Whether it runs along the outside of your house or punctuates the ceiling in your basement, an unpainted galvanized pipe is seldom attractive. Galvanizing protects steel drainage, duct and water pipes -- as well as metal gutters -- from corrosion, but it leaves an insipid grayish patina that actually resists certain types of paint. The keys to getting paint to stick include properly cleaning off the surface residue and avoiding oil-based paint.
The Galvanizing Process
Without a protective coating, steel -- which is mostly iron -- combines with oxygen and moisture in the atmosphere to produce rust -- a process known as corrosion. To prevent this, pipe manufacturers galvanize steel pipes by coating them with a thick layer of zinc. They either dip the pipes in a vat of the molten metal or use electroplating techniques. Before shipping the pipes, manufacturers often coat the galvanized metal with oil to retard reaction of zinc with the atmosphere. When this oil coating wears off, the reaction of zinc with oxygen produces a fine whitish film that changes the color of the metal from gray to an even less appealing whitish-gray.
Preparing New Galvanized Pipes
If you've just had new ductwork or galvanized drain pipes installed, there is a good chance that the metal still has a layer of oil on it; before you paint the metal, you have to remove the oil. A solvent such as naphtha or lacquer thinner is best for this; moisten a rag with either solvent and thoroughly wipe down the area you intend to paint. Use either solvent with care: Both are flammable, and both give off dangerously noxious fumes. Wear a respirator while working; keep the room well ventilated, and avoid open sources of flame, such as gas heaters or lighters.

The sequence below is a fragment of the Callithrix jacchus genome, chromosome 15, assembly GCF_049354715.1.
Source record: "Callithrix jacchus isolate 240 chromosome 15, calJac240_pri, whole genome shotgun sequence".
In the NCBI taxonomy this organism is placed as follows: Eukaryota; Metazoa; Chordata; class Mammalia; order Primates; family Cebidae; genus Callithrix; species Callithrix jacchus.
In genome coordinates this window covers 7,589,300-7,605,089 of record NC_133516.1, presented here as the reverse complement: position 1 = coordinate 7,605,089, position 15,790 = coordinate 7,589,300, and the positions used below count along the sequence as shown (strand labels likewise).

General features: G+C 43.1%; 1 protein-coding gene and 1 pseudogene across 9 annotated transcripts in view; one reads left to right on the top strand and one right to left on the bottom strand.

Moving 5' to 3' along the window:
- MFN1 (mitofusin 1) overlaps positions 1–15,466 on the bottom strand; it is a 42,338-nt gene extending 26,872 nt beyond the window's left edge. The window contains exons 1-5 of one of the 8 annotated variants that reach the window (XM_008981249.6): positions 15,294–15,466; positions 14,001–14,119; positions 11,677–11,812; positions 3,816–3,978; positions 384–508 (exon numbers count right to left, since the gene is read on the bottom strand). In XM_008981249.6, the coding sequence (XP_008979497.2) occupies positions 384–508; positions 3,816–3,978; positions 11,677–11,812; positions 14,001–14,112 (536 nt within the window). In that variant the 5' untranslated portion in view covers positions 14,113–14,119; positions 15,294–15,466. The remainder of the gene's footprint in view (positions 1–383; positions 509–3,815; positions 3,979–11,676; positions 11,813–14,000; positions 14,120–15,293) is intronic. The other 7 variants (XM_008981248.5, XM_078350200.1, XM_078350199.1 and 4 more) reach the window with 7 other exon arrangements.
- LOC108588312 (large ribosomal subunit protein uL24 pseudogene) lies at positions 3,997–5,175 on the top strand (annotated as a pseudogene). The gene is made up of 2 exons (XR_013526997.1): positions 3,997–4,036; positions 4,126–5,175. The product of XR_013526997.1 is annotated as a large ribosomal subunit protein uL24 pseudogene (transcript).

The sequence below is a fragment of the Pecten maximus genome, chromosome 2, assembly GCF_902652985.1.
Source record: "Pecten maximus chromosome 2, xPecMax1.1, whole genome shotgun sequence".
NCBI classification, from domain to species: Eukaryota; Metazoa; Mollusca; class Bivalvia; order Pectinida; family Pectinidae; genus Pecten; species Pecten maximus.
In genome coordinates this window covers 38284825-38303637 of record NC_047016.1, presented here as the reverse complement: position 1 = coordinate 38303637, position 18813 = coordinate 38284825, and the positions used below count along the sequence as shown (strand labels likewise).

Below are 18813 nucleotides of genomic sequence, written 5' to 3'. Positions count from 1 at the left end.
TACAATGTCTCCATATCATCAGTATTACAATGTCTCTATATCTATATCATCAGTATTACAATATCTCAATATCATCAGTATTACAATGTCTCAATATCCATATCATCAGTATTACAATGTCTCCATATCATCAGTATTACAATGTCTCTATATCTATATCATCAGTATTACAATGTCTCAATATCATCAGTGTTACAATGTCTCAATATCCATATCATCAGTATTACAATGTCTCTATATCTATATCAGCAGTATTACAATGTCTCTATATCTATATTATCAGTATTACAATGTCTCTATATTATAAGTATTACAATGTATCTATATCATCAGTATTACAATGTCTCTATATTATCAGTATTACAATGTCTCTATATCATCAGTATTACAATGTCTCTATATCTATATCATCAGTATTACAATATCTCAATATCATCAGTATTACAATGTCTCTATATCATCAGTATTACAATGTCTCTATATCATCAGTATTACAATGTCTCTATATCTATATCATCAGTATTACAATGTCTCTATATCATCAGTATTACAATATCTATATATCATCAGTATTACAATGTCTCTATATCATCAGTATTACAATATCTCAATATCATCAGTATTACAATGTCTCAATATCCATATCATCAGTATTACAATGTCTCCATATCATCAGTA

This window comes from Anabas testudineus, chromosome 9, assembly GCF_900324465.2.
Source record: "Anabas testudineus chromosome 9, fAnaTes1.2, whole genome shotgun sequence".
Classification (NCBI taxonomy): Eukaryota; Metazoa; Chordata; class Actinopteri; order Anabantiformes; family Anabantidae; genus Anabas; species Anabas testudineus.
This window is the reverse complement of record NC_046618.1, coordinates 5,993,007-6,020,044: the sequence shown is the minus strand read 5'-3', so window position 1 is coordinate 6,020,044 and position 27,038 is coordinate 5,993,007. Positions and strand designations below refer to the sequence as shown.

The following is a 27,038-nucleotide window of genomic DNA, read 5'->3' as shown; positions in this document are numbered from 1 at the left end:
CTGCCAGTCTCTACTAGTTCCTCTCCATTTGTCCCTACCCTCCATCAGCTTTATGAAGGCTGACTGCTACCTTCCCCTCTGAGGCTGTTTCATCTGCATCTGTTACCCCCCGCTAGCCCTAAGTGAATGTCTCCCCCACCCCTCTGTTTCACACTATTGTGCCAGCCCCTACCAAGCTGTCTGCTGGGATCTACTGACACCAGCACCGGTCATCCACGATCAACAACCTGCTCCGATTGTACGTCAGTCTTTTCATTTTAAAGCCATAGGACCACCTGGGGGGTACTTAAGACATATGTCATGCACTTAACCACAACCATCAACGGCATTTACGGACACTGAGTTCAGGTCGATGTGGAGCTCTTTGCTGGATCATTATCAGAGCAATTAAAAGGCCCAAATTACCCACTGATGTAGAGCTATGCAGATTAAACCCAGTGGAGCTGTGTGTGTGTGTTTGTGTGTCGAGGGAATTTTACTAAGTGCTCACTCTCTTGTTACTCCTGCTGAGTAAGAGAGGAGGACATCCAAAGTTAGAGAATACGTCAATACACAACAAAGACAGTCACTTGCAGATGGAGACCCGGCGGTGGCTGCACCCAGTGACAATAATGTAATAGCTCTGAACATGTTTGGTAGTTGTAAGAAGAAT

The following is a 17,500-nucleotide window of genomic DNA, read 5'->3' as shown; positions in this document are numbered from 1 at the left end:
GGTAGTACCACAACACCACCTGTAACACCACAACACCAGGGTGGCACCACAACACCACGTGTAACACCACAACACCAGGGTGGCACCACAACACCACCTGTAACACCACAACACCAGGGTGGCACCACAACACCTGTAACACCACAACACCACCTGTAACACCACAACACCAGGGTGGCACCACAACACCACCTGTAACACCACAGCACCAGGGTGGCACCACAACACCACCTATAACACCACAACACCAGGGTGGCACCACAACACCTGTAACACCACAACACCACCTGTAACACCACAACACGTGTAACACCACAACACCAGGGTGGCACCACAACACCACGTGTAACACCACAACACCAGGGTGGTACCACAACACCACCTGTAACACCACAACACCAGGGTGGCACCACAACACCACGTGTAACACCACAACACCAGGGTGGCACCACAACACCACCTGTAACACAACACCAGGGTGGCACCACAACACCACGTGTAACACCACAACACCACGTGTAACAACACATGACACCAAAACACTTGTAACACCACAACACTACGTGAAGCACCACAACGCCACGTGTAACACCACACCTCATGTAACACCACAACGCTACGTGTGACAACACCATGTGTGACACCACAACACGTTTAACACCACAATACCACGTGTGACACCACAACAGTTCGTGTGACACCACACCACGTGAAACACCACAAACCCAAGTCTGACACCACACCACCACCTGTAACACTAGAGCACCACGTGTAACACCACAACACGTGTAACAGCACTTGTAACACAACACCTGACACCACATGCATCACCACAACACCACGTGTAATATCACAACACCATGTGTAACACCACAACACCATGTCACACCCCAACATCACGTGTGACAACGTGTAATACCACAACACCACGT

Preparing Older Pipes
If the pipes you want to paint have been in place for over a year, the oil has probably worn off, and the zinc has begun to react with air, which leaves a powdery, whitish residue. Clean off this residue with a strong soap solution; 1/2 cup of trisodium phosphate in a gallon of water will not only remove the powder, it will etch the metal underneath and make it more receptive to paint. If you're painting very old pipes, such as old water pipes in your basement, use a wire brush to physically remove any rust or powdery deposits you see.
Use Water-Based Paint
Zinc reacts with the solvents and binders in alkyd and oil-based paints to produce a soapy film that causes the paint to peel and slip off, so avoid those types of paints unless you find one specifically designed for painting galvanized metal. A water-based direct-to-metal, or DTM, paint designed for marine applications is the most reliable choice, but any quality acrylic latex paint will adhere. To be on the safe side -- and ensure reliable colors -- prime the metal with a water-based primer before painting. Apply the paint with a brush, roller or handheld airless spray gun. You'll probably need two coats; allow the first to dry for two hours before applying the second.